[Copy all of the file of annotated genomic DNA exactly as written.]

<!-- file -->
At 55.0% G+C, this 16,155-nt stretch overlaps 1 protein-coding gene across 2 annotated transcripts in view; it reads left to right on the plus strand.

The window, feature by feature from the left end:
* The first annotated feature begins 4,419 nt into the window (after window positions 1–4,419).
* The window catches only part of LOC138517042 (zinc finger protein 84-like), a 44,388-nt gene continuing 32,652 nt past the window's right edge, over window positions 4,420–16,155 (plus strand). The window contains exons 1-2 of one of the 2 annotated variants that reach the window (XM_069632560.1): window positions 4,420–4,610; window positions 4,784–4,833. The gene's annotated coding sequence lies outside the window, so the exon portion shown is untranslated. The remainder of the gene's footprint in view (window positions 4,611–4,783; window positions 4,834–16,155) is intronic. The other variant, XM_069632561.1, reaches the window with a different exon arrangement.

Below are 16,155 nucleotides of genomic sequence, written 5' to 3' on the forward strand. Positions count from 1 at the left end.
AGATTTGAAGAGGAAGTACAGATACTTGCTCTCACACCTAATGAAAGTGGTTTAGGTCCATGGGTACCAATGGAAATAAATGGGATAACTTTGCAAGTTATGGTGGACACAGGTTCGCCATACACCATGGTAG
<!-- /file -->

At 55.0% G+C, this 16,155-nt stretch overlaps 1 protein-coding gene across 2 annotated transcripts in view; it reads left to right on the plus strand.

The window, feature by feature from the left end:
* The first annotated feature begins 4,419 nt into the window (after window positions 1–4,419).
* The window catches only part of LOC138517042 (zinc finger protein 84-like), a 44,388-nt gene continuing 32,652 nt past the window's right edge, over window positions 4,420–16,155 (plus strand). The window contains exons 1-2 of one of the 2 annotated variants that reach the window (XM_069632560.1): window positions 4,420–4,610; window positions 4,784–4,833. The gene's annotated coding sequence lies outside the window, so the exon portion shown is untranslated. The remainder of the gene's footprint in view (window positions 4,611–4,783; window positions 4,834–16,155) is intronic. The other variant, XM_069632561.1, reaches the window with a different exon arrangement.

Below are 16,155 nucleotides of genomic sequence, written 5' to 3' on the forward strand. Positions count from 1 at the left end.
AGATTTGAAGAGGAAGTACAGATACTTGCTCTCACACCTAATGAAAGTGGTTTAGGTCCATGGGTACCAATGGAAATAAATGGGATAACTTTGCAAGTTATGGTGGACACAGGTTCGCCATACACCATGGTAG